YouTubeas is working on a major overhaul to position itself for the rise of televisions that let people watch online video in their living rooms, reports the Wall Street Journal.
The site is planning a series of changes to its home page to highlight sets of "channels" around topics such as arts and sports. About 20 or so of those channels will feature several hours of professionally produced original programming a week, some of these people said. Additional channels would be assembled from content already on the site.
It's planning to spend as much as $100 million to commission low-cost content designed exclusively for the Web, people familiar with the matter said.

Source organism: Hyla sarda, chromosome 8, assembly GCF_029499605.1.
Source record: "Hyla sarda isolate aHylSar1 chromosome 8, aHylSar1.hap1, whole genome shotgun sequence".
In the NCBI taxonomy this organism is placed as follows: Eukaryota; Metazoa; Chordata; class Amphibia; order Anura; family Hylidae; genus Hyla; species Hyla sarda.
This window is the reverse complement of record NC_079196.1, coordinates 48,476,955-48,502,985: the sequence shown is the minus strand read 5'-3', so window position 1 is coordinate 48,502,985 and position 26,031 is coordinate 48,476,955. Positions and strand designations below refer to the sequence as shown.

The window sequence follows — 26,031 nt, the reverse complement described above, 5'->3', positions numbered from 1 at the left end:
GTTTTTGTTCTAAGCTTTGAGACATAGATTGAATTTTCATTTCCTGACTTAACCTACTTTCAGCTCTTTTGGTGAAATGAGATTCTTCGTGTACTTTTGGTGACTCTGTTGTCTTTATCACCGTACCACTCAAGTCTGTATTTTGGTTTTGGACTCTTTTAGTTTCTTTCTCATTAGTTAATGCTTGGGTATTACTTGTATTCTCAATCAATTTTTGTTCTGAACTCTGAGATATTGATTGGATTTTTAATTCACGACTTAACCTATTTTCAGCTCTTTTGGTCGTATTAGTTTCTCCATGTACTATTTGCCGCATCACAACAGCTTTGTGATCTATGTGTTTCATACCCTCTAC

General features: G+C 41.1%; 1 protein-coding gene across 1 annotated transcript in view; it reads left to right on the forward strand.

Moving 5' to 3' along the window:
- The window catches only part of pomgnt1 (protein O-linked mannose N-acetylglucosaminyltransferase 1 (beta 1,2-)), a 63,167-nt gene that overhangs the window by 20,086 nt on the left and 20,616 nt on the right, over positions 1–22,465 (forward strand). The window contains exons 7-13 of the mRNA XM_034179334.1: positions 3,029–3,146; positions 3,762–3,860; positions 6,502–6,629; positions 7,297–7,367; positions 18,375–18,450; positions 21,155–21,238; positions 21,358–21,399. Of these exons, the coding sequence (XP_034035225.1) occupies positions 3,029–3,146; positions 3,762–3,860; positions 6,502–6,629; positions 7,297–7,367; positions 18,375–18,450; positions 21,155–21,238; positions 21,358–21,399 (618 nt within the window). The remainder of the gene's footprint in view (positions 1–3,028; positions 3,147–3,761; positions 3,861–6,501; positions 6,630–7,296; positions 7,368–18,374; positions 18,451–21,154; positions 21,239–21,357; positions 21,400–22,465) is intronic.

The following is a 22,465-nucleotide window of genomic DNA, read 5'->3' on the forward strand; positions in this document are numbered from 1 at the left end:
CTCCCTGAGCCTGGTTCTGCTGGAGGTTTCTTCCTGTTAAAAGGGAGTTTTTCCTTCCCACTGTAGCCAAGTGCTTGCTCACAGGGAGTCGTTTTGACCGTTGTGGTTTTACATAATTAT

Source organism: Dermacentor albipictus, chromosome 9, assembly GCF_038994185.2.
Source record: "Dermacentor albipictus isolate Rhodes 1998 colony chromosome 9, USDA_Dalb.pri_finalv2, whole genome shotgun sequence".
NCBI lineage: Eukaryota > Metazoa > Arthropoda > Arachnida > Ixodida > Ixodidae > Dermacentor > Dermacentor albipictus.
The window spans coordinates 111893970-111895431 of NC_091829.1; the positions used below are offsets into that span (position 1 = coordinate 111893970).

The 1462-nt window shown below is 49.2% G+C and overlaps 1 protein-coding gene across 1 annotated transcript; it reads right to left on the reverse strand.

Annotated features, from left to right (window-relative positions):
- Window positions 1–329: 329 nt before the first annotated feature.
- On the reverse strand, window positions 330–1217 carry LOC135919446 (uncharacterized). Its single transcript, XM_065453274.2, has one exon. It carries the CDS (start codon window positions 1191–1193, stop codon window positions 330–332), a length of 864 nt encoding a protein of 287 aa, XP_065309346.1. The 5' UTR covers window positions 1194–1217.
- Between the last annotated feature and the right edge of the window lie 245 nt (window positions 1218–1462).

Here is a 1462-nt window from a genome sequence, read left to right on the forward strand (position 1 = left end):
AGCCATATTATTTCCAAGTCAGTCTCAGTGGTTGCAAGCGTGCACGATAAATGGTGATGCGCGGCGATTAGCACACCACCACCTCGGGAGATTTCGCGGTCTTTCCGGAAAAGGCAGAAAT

In preparation for the launch, YouTube executives have reportedly already met with talent agencies in an effort to generate interest. And, according to sources the deals are expected to be struck with content producers rather than specific celebrities themselves, meaning these channels would likely be more general in topic rather than linked to any one person.
The pending changes are a big bet by the world's most-popular video site to push in a new direction. Between the Wild West of user-generated content and the pricier precincts of full-blown TV shows, Google is hoping to carve out a niche of original, professionally produced Web videos that it hopes will cultivate loyal viewers.
A YouTube spokesman declined to comment on the new initiatives. "YouTube saw incredible growth in 2010 and we're excited about the future," the spokesman said.